Measurement and Prediction of Electrical Contact Resistance Between Gas Diffusion Layers and Bipolar Plate for Applications to PEM Fuel Cells

[+] Author and Article Information
V. Mishra, F. Yang

 Laboratory for Advanced Materials and Technologies, Department of Mechanical Engineering, University of Connecticut, Storrs, CT 06269-3139

R. Pitchumani

 Laboratory for Advanced Materials and Technologies, Department of Mechanical Engineering, University of Connecticut, Storrs, CT 06269-3139r.pitchumani@uconn.edu

J. Fuel Cell Sci. Technol 1(1), 2-9 (Mar 31, 2004) (8 pages) doi:10.1115/1.1782917 History: Received March 31, 2004; Revised March 31, 2004

The electrical contact resistance between gas diffusion layers and bipolar flow channel plates is one of the important factors contributing to the operational voltage loss in polymer electrolyte membrane (PEM) fuel cells. Effective analysis and design of fuel cells therefore need to account for the contact resistance in deriving the polarization curve for the cell. Despite its significance, relatively scant work is reported in the open literature on the measurement and modeling of the contact resistance in fuel cell systems, and the present work aims to fill this void. Experimental data are reported for the first time to show the effects of different gas diffusion layer materials and contact pressure on the electrical contact resistance. A fractal asperity based model is adopted to predict the contact resistance as a function of pressure, material properties, and surface geometry. Good agreement is observed between the data and the model predictions for a wide range of contacting pressures and materials.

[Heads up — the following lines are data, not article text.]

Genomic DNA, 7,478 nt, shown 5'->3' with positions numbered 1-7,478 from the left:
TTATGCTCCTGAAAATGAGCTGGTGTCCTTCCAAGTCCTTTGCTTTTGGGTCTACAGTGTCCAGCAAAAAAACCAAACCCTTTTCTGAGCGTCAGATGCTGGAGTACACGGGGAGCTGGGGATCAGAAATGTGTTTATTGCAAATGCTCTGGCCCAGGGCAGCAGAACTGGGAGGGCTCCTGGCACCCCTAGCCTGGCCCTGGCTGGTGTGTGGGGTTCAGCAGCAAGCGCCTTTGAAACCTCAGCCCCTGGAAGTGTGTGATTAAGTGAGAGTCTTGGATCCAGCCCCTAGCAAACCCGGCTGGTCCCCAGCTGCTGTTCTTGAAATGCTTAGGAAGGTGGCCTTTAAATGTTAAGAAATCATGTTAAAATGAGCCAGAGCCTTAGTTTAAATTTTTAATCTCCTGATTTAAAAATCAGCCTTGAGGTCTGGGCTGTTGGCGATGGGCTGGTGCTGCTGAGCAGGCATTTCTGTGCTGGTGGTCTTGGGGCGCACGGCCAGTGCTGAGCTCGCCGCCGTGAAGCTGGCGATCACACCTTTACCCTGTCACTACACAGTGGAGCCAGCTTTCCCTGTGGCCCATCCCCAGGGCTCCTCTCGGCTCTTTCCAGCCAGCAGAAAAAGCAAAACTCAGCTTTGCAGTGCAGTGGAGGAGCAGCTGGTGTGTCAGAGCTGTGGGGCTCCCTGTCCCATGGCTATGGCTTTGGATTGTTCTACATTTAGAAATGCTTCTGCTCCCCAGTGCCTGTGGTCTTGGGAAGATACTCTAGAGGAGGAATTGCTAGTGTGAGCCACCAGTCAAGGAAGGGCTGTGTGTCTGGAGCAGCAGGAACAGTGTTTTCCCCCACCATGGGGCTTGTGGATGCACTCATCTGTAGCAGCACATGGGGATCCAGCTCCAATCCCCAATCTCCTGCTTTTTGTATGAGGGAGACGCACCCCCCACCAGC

Copyright © 2004 by American Society of Mechanical Engineers
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Figure 1

(a) Schematic of a PEM fuel cell, (b) enlarged view showing the flow channel plate and the gas diffusion layer interface, and (c) close up view of the interface showing the roughness of the contacting surfaces

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Figure 2

(a) Profilometric scan of the surface of GDL-10BA gas diffusion layer, and (b) surface asperity height along the x-direction

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Figure 3

(a) Photograph and (b) schematic of the contact resistance measurement setup

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Figure 4

Compressive stress as a function of compressive strain for GDL-10BA, in the thickness direction

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Figure 5

Variation of (a) total resistance and (b) contact resistance with contact pressure for the GDL-10BA cloth-based gas diffusion layer in contact with a graphite bipolar plate

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Figure 6

Variation of the bulk resistances of GDL-10BA and graphite, and the interfacial contact resistance between them, with contact pressure

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Figure 7

Variation of the measured contact resistance over a range of pressure for all the gas diffusion layer samples evaluated

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Figure 8

Structure function obtained from the profilometric scan (Fig. 2) for a GDL-10BA gas diffusion layer sample

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Figure 9

Comparison of experimental data with fractal model prediction on the contact resistance, for all the GDL samples and contact pressure considered



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